Choosing and placing boulders for your landscape job is an art. The Japanese have several years of study on just rock placement. But you can do a great job with just some sensitivity and a good eye. Here are the basic tips.
I usually suggest choosing local or fairly local boulders. This keeps your costs down and usually blends in better with your yard. For instance, Sonoma Fieldstone in California costs approximately $125/ton vs. beautiful 3 Rivers rock, an Idaho import to California, at over $450/ton. But sometimes you just fall in love with a type of rock and must have it. In that case accept you’ll be paying for it. Or maybe your area has junky looking local boulders. I suggest then to pass on them and spend the money for the nicer boulders.
So how do you choose and what is a nice boulder? First, no potato boulders! Second, look for lichen. Lichen grows extremely slow, something like 1″ every 10 years. Lots of lichen is good. Moss is easy to establish with a little water and buttermilk, so don’t necessarily choose boulders for the moss. Every boulder came out of the ground and has a bottom and a top, a front and a back. The bottom won’t have any moss or lichen on it. Check as many sides as you can. Have the yard manager turn them over for you so you can see what each boulder looks like. That’s their job. Choose boulders that have a lot of interests such as pockets, unusual shapes (watch out for boulders that were broken during transport. That is not an unusual shape), and usually I try to find a few boulders that have a natural water bowl that I can use for birds. I’ll put a hidden irrigation emitter behind the bowl so it stays full with each watering. Fourth, go for medium to large boulders. The mistake everyone makes is putting in dinky rocks that disappear once the plants grow in. Remember, in order to look natural, you’ll be burying part of the boulder. Bigger is better, but unless you want to use a crane, make sure you have boulders that a crew of 4 or 5 guys can move. That would be about 250-350 pounds/boulder in general. If your landscape is vast, you might need much larger boulders. If so, usually the yard rents a forklift with a driver for about $75-$100/hour which is worth it.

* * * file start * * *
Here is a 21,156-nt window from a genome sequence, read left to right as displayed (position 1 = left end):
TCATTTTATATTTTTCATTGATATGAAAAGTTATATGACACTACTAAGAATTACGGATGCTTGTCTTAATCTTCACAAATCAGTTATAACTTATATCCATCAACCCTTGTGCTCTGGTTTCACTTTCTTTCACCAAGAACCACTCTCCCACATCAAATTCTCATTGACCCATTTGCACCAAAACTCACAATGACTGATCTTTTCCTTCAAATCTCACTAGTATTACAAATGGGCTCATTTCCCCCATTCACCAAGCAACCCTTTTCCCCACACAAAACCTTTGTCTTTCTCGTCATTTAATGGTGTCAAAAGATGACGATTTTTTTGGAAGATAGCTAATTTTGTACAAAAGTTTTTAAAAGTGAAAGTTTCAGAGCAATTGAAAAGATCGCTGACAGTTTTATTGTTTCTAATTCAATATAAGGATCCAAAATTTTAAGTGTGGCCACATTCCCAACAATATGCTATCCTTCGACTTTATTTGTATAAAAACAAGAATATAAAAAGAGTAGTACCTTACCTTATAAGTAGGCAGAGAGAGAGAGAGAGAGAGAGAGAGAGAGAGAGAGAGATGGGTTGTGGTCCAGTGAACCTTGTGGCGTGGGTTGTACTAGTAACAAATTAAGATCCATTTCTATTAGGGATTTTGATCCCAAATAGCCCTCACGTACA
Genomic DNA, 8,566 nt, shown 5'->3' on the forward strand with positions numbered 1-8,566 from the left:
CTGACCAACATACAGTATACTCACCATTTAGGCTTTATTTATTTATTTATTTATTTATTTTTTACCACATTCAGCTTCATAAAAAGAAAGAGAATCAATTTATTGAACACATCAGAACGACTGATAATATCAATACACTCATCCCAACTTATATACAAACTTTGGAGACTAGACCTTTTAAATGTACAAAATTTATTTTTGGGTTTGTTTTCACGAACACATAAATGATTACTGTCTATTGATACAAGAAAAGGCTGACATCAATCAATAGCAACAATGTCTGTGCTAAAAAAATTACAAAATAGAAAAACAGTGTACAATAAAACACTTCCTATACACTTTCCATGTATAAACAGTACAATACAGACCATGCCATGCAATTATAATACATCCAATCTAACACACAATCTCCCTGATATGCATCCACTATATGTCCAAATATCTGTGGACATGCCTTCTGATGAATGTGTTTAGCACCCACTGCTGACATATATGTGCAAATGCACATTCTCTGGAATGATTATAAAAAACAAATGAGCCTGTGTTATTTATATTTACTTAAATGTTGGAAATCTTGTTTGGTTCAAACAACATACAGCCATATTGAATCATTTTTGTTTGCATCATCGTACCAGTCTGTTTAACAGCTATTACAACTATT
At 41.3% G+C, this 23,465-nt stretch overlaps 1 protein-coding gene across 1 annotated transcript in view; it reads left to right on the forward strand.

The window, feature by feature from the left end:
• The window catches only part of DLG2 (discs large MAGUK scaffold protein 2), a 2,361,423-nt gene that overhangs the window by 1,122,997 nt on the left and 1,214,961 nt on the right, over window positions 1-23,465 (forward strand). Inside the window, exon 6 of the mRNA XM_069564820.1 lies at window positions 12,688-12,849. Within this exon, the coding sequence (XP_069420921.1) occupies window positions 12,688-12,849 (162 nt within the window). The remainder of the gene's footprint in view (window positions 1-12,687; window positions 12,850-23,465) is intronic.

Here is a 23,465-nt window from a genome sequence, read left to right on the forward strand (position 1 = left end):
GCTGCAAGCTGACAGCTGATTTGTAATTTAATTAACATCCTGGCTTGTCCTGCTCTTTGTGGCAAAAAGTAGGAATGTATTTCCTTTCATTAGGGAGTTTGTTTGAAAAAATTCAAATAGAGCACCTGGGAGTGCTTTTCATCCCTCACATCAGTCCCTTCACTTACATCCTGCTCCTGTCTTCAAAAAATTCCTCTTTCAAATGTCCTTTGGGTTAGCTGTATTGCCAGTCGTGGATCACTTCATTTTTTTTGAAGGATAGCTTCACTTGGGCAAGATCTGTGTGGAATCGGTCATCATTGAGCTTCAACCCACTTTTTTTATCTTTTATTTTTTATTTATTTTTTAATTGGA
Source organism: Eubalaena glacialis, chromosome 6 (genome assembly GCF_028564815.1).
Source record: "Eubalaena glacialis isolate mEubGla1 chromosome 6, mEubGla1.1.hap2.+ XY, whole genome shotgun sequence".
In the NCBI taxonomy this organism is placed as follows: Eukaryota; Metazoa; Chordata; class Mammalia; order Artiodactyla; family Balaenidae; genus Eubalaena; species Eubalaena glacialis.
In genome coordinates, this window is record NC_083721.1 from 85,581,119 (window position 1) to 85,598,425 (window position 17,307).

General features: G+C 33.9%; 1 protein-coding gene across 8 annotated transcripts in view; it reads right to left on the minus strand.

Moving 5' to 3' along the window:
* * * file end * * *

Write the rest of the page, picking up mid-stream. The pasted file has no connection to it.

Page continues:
I usually choose a landscape yard that will deliver these boulders with a forklift no extra charge. Most of them do and for the price included in the delivery they will lift each boulder off their delivery truck, one by one, and place them near where you want them. That saves a lot of time for your crew.
Placing the boulders: First, consider your entire design and where you need to cluster boulders. Boulders should be placed in 3’s, 5’s, 7’s, etc. NEVER place boulders so they are in a row. This can happen inadvertently when you have a cluster in one location and one in another, then you’ll notice that three have been placed in a row. Move them in that case to offset the row.
As said before, boulders have a front and back. Consider where you’ll be seeing the boulder from. I usually like to place boulders of varying sizes together and I tend to triangulate the 3some’s and continue that style with larger groups. You NEVER want a LONELY boulder!
Your client, or if you are a homeowner, will look at all these boulders on bare ground and think they look huge or stand out too much. They don’t and they won’t once the plant material is in.
Placing the plants around the boulders: Of course, here you will consider your size of plants. I love for plants to peek out behind boulders, or have ground cover crawling over and in front of boulders. Usually your larger plants will be behind your boulders or alongside them.
Rock Seats: Finally, a few things to know about boulders for seating. First, boulders used as seating around a patio or in the garden are a wonderful addition to the garden. The natural height for a seat is somewhere between 16″-20″ tall. Your desk chair usually runs 16″. The top must be flat with a good base that will be buried some in the ground. To place boulders in concrete around a pour, the boulder seat area must run 22″-25″, depending upon your final desired height. This is because at least 4-6″ will be embedded in the concrete.
Occasionally you’ll run across a boulder so fantastic, so unique, that you just have to have it and show it off. In that case, why not light it up. this jasper was just too delicious to pass up. It is imbedded in the concrete pour and you can see a light at its base that displays it.